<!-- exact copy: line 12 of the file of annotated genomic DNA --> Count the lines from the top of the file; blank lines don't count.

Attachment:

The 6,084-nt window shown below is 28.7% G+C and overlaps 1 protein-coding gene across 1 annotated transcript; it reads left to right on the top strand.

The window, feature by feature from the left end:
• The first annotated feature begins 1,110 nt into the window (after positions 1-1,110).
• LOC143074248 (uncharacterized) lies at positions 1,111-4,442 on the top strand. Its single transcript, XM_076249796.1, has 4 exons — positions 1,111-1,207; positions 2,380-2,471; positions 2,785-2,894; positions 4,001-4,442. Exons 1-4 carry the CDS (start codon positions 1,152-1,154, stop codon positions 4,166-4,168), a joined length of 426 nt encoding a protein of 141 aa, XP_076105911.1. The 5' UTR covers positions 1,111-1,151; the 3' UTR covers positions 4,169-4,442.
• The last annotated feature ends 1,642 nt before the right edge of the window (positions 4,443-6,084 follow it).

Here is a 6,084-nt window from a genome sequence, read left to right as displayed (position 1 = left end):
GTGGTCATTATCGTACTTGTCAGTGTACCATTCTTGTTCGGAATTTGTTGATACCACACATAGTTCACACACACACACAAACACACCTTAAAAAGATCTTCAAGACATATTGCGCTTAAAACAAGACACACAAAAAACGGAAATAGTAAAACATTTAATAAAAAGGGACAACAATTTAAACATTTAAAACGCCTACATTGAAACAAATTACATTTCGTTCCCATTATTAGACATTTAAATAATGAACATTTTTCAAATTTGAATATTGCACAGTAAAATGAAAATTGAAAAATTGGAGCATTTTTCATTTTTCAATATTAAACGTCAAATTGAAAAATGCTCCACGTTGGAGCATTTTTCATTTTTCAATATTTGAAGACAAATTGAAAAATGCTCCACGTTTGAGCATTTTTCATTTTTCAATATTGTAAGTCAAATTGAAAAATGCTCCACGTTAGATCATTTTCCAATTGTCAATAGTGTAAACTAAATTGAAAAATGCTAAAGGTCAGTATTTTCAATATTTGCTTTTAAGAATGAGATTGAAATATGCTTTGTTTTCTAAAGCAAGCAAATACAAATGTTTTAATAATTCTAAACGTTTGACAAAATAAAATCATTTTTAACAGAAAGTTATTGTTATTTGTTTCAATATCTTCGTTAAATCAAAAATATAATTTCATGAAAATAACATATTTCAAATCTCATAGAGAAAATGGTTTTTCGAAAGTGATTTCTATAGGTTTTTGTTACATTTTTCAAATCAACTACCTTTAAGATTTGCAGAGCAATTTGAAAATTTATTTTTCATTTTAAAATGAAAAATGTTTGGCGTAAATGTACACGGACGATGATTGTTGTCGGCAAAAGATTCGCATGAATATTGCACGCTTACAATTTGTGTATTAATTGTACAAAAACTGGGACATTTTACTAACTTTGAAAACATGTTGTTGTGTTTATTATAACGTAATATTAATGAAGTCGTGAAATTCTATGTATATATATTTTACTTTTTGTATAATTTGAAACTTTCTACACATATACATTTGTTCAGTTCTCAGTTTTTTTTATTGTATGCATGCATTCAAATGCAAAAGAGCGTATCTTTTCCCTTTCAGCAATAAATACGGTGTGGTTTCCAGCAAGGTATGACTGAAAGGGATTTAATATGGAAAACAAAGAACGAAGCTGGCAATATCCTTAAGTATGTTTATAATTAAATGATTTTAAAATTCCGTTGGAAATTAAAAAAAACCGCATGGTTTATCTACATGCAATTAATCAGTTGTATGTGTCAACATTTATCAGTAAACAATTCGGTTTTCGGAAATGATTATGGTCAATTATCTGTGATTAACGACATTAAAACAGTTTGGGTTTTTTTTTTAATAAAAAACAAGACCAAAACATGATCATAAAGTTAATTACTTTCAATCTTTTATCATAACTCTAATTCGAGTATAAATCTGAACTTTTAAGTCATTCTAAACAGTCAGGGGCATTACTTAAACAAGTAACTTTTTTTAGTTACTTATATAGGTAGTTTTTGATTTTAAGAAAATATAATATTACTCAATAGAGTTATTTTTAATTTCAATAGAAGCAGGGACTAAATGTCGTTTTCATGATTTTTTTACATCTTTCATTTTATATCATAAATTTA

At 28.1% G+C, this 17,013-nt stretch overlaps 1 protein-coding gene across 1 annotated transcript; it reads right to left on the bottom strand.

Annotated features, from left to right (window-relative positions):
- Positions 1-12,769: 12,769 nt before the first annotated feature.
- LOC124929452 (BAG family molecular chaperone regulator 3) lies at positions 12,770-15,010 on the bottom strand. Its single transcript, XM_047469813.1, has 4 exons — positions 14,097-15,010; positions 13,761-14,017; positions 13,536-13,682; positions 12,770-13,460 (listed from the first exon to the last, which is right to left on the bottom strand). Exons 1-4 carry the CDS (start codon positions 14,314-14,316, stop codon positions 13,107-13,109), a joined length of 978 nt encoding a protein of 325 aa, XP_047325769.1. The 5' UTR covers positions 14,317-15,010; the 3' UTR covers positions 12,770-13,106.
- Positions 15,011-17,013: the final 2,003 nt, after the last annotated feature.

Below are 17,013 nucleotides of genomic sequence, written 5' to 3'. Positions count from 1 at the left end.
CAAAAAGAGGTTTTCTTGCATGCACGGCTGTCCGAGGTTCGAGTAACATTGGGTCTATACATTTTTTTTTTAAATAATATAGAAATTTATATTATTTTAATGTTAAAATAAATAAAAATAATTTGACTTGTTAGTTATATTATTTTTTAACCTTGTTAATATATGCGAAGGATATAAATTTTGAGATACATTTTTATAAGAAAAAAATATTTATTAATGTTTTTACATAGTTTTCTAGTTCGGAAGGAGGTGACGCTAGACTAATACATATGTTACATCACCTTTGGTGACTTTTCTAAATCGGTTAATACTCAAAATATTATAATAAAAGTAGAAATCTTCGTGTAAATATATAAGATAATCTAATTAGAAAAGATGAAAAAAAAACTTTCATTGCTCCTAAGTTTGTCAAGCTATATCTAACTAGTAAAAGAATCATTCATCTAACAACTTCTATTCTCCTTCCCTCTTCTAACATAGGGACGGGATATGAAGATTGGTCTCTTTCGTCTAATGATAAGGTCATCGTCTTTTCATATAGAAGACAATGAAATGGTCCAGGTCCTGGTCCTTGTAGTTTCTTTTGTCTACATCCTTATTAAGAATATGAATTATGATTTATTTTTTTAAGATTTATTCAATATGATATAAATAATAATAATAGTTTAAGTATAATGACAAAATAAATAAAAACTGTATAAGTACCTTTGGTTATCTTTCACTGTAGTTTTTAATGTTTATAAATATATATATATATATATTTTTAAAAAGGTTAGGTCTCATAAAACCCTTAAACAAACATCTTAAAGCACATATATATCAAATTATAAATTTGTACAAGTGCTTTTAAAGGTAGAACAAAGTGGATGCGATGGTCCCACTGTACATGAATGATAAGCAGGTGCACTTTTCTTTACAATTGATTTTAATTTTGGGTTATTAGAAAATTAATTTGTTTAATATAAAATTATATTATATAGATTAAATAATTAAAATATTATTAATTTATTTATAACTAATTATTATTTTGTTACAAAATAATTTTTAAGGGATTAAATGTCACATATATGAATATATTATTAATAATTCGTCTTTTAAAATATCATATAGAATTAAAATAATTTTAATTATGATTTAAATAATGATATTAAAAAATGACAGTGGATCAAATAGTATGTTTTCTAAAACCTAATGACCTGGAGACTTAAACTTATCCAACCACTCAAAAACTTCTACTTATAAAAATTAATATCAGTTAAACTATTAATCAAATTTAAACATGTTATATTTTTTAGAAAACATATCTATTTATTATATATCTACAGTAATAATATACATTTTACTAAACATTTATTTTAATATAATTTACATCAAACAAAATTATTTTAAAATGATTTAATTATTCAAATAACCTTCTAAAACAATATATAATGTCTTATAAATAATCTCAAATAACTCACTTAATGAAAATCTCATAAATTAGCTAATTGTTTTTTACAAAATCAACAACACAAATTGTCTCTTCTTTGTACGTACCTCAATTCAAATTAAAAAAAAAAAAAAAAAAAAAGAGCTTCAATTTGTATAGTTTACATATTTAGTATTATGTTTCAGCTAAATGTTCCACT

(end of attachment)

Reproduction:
- Positions 15,011-17,013: the final 2,003 nt, after the last annotated feature.